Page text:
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Federal Politics

Window Closing on Electoral Reform, Warns NDP's Cullen

Liberals vow committee to study issue will be struck 'soon.'

Jeremy Nuttall 3 May

Jeremy J. Nuttall is The Tyee's Parliament Hill reporter in Ottawa. Find his previous stories here.

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Advocates for electoral reform are getting anxious that the federal government will miss its chance to change how Canadians vote in time for the next federal election, as another month passes without any progress on the issue.

NDP critic for democratic reform Nathan Cullen said months ago that he was worried the government would not have a plan in place for the 2019 election. A committee to study the issue has still not been struck.

"We should already be well into the legislative and consultative process," Cullen said. "We have no timeline. We have nothing."

Cullen made his comments after participating in a panel discussion on electoral reform in Ottawa on Monday evening. The panel was hosted by Fair Vote Canada, an electoral reform advocacy group.

Other panelists included Conservative deputy critic for Democratic Institutions, Blake Richards; and Liberal Parliamentary Secretary to the Minister of Democratic Institutions, Mark Holland.

Part of the Liberal party's successful campaign in the October election was a promise to reform Canada's electoral process in order to better represent the voting intentions of Canadians.

Critics of the current first-past-the-post system argue the method mutes the voices of millions of voters, because whichever candidate gets the most votes in a riding is sent to Ottawa.

The system essentially ignores the will of everyone who casts a vote for someone other than the winner, they argue.

Prime Minister Justin Trudeau has said he wants a system that includes the voices of those who didn't vote for the person who ended up with the most votes.

Such a solution could include something like the ranked-ballot system used in Australia.

But despite government promises to form a committee of MPs to study potential changes to the system, the process has not started.

Cullen warned the window on getting such changes accomplished before the next election is closing.

He said it would take time to draft and pass a bill, and then make any necessary reforms to Elections Canada guidelines, such as boundary changes, to accommodate the legislation.

On top of such legislative changes, there also needs to be enough time to properly educate voters on how the new system works, he said.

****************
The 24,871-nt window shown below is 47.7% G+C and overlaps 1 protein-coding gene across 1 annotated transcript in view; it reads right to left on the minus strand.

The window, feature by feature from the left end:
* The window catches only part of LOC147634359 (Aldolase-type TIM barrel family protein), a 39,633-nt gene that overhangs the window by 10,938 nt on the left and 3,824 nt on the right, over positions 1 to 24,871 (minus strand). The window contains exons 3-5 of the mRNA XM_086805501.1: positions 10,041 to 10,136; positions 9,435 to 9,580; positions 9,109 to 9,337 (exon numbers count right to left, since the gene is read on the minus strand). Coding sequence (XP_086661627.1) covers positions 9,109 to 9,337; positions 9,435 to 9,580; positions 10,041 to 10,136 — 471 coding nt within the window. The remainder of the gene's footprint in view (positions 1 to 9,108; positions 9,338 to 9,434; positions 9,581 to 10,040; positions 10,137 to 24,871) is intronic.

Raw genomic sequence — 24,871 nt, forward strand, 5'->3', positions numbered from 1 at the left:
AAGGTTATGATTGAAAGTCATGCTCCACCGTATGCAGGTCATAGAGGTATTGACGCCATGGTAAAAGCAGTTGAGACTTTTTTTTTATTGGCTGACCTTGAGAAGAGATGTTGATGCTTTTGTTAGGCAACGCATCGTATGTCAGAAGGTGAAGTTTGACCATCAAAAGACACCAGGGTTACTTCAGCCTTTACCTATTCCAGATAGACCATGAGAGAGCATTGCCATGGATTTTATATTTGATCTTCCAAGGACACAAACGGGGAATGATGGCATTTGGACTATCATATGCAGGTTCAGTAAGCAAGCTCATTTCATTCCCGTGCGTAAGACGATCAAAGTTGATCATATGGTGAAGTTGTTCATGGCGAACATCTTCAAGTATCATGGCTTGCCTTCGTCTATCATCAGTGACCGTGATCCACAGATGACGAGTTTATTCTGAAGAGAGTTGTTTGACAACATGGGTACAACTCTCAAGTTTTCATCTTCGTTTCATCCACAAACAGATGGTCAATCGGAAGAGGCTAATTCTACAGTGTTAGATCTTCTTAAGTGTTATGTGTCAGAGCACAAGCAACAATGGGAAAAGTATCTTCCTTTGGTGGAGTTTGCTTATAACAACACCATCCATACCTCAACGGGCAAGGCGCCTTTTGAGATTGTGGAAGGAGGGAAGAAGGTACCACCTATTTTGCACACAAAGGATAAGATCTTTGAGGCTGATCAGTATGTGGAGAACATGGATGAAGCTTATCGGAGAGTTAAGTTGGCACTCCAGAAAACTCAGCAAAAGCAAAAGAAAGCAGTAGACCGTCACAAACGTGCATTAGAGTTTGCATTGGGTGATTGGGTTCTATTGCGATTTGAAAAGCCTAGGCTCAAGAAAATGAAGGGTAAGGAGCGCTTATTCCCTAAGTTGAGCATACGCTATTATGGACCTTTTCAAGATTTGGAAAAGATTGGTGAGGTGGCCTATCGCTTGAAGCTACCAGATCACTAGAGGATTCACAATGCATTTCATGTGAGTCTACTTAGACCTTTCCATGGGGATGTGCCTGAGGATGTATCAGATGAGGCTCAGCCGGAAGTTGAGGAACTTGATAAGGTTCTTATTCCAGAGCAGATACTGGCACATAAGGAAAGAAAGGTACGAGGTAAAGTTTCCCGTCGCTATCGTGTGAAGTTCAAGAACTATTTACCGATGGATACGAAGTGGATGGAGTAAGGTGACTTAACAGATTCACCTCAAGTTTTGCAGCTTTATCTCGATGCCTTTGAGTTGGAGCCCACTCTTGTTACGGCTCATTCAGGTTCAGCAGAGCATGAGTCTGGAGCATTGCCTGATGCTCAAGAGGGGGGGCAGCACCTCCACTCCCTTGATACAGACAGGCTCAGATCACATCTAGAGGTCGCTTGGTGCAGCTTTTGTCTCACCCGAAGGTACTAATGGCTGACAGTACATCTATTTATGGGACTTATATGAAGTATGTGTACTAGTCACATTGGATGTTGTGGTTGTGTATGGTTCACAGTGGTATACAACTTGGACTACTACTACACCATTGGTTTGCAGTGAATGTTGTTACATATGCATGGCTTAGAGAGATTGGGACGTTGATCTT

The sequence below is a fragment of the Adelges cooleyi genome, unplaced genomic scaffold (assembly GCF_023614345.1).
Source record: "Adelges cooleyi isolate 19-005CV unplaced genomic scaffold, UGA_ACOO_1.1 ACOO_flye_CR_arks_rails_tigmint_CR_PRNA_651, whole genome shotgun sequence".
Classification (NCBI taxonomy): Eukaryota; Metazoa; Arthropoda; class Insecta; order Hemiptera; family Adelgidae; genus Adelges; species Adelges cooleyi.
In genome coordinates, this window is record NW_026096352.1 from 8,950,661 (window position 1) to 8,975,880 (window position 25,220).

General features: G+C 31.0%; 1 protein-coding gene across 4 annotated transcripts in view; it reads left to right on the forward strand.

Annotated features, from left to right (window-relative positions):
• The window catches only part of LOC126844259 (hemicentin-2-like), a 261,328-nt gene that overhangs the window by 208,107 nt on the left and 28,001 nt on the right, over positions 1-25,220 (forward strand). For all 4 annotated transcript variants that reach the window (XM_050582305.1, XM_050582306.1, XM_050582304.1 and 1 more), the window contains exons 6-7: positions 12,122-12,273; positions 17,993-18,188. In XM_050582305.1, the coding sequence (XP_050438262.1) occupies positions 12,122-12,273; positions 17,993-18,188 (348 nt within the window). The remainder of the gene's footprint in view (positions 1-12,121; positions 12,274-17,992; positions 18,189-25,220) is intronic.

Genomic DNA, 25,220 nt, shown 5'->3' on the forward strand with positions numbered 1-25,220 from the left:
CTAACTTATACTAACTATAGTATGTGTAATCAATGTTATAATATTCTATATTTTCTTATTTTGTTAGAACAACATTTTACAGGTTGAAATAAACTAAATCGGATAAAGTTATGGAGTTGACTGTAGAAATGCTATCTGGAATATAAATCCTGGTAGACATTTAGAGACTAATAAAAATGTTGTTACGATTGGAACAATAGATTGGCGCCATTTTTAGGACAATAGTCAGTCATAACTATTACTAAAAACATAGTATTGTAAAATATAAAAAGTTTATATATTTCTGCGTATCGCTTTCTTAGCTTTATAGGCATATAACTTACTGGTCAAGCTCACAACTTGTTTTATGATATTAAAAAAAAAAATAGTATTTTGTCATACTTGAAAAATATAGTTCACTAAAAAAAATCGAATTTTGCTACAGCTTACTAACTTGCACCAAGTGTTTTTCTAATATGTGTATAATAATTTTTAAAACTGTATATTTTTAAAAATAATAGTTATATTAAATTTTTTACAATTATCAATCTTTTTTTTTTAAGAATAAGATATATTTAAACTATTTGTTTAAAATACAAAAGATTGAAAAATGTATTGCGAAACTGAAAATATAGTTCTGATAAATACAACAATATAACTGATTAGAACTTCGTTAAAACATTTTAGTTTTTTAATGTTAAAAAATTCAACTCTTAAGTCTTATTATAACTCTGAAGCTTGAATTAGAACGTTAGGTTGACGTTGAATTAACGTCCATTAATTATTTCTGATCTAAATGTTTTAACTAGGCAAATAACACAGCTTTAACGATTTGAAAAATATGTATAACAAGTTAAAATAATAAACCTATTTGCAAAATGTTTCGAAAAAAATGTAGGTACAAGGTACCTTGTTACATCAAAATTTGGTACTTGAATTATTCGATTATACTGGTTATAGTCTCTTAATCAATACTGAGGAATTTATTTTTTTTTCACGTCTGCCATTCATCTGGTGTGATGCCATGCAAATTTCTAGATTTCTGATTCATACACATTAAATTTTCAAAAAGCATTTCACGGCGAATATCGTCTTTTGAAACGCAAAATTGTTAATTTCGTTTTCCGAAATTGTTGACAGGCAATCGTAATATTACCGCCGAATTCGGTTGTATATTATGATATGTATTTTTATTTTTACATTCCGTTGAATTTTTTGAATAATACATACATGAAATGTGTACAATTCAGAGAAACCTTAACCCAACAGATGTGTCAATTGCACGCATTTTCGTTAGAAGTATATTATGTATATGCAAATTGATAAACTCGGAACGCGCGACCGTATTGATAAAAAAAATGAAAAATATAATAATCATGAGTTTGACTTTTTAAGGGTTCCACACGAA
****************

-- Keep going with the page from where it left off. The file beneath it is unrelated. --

"There is not the luxury of time," Cullen said. "I don't understand this very casual lack of urgency approach from the government."

He said the Liberals have "no good reason" for the delay, arguing that Ottawa has already started work on many other issues since being elected in October.

Committee coming 'soon'

Cullen had reiterated his complaints in early April, and at the time the minister for Democratic Institutions, Maryam Monsef, told the Globe and Mail the committee would be struck "very soon."

The Liberals' Holland echoed that comment during the question portion of Monday's panel, when he told an audience member that such a committee would "soon" be struck.

"We're as anxious as anybody else, so (it will be established) in the immediate future," he said after the event.

He said there's no reason at this point to think a new system would not be in place by 2019.

Though Holland said he's confident the window to make such changes in time for the next election won't close, he stopped short of making a guarantee.

"I'm unfortunately not clairvoyant," he said. "I don't know what other things might happen in the future or how the opposition parties will comport themselves or how cooperative they might be."

Holland said the process is complicated, pointing out that even within the Liberal caucus the opinions on what changes should be implemented vary vastly.

But it's such differences that make the need to open the discussion pressing, argued Cullen.

He said many people voted for the Liberals because of their promise to reform Canada's voting system, and if they don't deliver they could be punished next election.

The laughs and groans from the audience at Monday's event when Holland declared to the crowd that Canada's democracy is one of the greatest in the world suggest Cullen is not wrong.

"I'm noticing a shift in the last two months or so at these types of events right across the country, where the patience is very thin now with those who care about this issue," Cullen said. "This group should not be taken for granted."  [Tyee]

Read more: Federal Politics

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